The Bullion Beck & Champion Mining Company Headframe constructed in 1890. Note the grey rocks covering the tailings pile in background...this is the result of an EPA Superfund clean-up effort.

Main Street, Eureka UT

The Gatley Building - served primarily as a saloon and billiards hall, owned by John and James Gatley.

Old Levi's Jeans sign on the alley side of a building known as the B.P.O.E. Block.

Shea Building - probably built for utilization as offices on second floor and commercial on main level.

Raymer Pharmacy (left) - bottom housed the pharmacy and Mrs. Conyer's millinery. Upper portion was the family dwelling.

Old building front, main street.

Old gothic style L.D.S. Ward Church (left), Tintic Garage (middle), and Methodist Church (right - built in 1891).

Eureka City Jail - in rear of City Hall building.


Porter Rockwell's cabin, built in 1865. Orrin Porter Rockwell (June 28, 1813 or June 25, 1815 – June 9, 1878) was a figure of the Wild West period of American History and a law man in the Utah Territory. Nicknamed Old Port and labeled "the Destroying Angel of Mormondom", during his lifetime he was as famous and controversial as Wyatt Earp or Pat Garrett. He was the bodyguard and personal friend of Joseph Smith, the founder of the Latter Day Saint movement.

Old mill foundation

Eagle & Blue Belle Mine.


Eagle & Blue Belle Mine Complex

Mine hoist

Hoisting engine controls.

Hoisting engine control.

Eagle & Blue Belle Mine safe.

Old balcony on Main Street.

Eureka Cemetery.


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Fitch Family Cemetery

Fitch Family Cemetery - Utah Historic Site


Walter Fitch Sr. & wife Exilda came to Utah from Michigan. Walter started the Chief Consolidated Mining Company, which became the largest mine in the Tintic Mining District, and one of the largest silver mines in the country. Walter discovered new methods of mining, including rapid shaft sinking and rapid drifting. He was not found sitting in his office giving directions, he preferred to be down where the work was going on. An excellent miner, he also found time to take a prominent part in the conduct of the affairs of the county, as well as in furthering the interests of his political party.  He was always in the harness, always working, with the best in view, and ever in closest touch with the enterprise with which he was associated.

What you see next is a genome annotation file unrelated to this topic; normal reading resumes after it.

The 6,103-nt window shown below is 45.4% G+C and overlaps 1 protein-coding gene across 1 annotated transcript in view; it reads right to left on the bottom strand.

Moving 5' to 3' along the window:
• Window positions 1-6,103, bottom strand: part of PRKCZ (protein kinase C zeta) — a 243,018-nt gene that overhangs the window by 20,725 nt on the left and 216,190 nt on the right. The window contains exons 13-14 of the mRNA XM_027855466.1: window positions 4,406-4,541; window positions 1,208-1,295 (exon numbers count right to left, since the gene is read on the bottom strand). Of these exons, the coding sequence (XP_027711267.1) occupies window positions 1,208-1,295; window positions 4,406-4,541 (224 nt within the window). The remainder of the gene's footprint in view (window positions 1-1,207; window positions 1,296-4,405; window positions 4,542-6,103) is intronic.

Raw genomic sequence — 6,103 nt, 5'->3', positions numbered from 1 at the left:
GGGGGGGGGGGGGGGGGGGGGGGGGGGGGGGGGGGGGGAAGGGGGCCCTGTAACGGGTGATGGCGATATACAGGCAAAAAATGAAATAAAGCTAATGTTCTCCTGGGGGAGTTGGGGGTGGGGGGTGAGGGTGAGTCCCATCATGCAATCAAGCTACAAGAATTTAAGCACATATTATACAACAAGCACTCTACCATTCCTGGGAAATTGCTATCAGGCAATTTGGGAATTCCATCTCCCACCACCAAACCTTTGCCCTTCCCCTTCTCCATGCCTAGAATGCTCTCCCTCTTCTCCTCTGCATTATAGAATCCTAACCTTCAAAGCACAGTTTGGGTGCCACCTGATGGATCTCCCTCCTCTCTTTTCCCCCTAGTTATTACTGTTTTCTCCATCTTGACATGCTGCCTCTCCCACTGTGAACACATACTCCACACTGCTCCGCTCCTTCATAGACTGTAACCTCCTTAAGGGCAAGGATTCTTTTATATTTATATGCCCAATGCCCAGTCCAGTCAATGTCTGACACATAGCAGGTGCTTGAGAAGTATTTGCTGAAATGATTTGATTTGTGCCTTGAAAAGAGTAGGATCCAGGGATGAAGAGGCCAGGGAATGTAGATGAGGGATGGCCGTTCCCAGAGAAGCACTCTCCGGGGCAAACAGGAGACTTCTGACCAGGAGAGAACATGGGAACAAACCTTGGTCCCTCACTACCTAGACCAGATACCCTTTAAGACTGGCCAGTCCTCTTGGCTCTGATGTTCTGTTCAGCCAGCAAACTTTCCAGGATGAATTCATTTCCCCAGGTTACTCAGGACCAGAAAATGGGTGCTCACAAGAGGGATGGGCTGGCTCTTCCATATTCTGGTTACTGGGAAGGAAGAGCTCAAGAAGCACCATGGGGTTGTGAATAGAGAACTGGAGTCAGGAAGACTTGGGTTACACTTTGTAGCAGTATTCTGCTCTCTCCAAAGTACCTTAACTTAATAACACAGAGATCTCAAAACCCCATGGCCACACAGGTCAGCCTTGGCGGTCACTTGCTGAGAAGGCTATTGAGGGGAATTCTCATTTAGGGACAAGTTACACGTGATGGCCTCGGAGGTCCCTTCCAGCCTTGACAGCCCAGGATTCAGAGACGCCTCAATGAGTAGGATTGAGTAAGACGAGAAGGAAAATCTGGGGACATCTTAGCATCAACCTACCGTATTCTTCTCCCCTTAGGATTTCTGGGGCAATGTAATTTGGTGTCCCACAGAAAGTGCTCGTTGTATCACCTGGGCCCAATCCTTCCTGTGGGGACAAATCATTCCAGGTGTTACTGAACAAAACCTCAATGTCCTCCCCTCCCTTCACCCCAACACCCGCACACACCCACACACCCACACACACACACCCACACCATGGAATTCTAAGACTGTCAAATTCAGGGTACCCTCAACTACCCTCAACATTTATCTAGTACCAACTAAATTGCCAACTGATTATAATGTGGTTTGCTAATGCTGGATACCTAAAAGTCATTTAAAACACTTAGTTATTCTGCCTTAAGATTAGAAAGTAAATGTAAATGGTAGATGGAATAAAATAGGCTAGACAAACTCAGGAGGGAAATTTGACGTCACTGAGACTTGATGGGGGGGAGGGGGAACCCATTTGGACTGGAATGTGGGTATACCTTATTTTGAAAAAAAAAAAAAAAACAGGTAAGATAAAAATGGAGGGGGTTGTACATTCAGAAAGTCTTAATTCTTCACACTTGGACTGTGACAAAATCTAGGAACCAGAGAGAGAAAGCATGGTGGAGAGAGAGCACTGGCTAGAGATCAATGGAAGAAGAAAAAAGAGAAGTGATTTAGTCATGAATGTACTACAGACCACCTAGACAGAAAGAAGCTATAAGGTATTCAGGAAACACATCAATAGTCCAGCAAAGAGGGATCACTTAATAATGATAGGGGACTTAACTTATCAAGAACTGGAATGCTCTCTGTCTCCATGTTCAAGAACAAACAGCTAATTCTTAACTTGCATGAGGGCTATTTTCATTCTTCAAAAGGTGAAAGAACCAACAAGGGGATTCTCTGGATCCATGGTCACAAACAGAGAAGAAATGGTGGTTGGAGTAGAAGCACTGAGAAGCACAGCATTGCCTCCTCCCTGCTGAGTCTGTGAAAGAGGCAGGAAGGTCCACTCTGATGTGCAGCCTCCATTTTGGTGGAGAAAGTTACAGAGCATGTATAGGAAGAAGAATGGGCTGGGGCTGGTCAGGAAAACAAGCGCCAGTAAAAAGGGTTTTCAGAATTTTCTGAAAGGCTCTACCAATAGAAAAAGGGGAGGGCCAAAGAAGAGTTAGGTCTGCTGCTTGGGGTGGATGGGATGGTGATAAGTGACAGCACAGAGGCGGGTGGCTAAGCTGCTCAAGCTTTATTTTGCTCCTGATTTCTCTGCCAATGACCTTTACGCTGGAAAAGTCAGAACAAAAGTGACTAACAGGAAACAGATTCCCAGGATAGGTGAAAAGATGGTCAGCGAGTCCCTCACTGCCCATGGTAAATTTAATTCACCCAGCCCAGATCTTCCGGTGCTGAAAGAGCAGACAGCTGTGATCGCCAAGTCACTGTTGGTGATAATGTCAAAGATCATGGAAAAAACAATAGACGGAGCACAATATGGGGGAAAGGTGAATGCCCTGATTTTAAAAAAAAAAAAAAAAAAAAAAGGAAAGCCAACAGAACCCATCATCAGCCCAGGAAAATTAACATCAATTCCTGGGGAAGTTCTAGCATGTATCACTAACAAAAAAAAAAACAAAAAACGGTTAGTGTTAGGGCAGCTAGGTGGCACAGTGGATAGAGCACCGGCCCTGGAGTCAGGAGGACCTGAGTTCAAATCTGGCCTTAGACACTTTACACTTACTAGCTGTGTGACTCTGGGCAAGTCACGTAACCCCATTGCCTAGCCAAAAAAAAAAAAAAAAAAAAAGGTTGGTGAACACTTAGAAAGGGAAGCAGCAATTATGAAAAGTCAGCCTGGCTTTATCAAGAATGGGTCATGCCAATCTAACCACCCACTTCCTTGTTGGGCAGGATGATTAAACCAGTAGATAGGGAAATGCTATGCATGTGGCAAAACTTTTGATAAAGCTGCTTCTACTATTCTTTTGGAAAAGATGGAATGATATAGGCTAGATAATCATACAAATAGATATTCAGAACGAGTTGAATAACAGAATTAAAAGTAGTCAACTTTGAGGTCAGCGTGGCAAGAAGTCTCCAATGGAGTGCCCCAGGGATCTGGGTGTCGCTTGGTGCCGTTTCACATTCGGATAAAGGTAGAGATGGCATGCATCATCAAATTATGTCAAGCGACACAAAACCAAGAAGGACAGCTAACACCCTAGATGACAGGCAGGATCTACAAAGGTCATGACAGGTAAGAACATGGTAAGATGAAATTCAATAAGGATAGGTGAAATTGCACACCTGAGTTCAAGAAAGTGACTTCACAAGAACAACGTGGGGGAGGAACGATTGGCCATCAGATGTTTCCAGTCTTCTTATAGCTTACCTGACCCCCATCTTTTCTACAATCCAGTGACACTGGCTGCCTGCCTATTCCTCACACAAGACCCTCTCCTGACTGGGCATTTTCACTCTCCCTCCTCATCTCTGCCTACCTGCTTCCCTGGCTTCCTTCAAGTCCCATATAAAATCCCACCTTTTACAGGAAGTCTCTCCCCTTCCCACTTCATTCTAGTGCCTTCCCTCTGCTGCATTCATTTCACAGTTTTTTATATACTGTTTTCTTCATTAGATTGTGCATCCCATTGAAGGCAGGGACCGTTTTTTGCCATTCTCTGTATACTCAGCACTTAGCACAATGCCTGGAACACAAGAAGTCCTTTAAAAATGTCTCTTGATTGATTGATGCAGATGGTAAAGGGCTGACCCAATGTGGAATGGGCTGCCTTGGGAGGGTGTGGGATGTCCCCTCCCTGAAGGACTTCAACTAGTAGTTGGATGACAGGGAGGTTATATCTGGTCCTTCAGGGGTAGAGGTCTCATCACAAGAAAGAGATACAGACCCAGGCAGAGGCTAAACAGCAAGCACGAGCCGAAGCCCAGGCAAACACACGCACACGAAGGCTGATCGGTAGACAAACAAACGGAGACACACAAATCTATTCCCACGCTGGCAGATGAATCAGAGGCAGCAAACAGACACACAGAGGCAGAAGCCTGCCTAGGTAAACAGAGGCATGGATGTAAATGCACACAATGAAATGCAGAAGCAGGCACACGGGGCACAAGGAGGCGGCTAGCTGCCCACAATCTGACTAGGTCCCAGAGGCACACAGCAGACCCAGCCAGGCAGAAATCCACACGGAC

Maud Fitch won recognition for her valor near the front lines in France during World War I. A native of Eureka, she was one of many Utah women whose efforts helped the Allies succeed in defeating Kaiser Wilhelm's war machine. Born in November 1882, Maud was one of five children in the family of Exilda Marcotte and Walter Fitch, Sr., a wealthy mine owner in Juab County's famous Tintic Mining District.

On June 9, 1917 while driving an ambulance she accomplished a daring rescue of wounded under heavy fire. For her bravery she received the French Croix de Guerre and the Bronze Star.

Upon the end of WWI, she returned to Eureka and married a mine superintendent named Paul Hilsdale and had a son, also named Paul. Two years later, her husband died in a mine accident. She never remarried. She did befriend Amelia Earhart, the aviator and adventurer who crash-landed her plane near Eureka in 1928. She excelled in golf, horsemanship and hunting -- years later, the hide of a cougar she had shot graced the bannister in her home in Fitchville.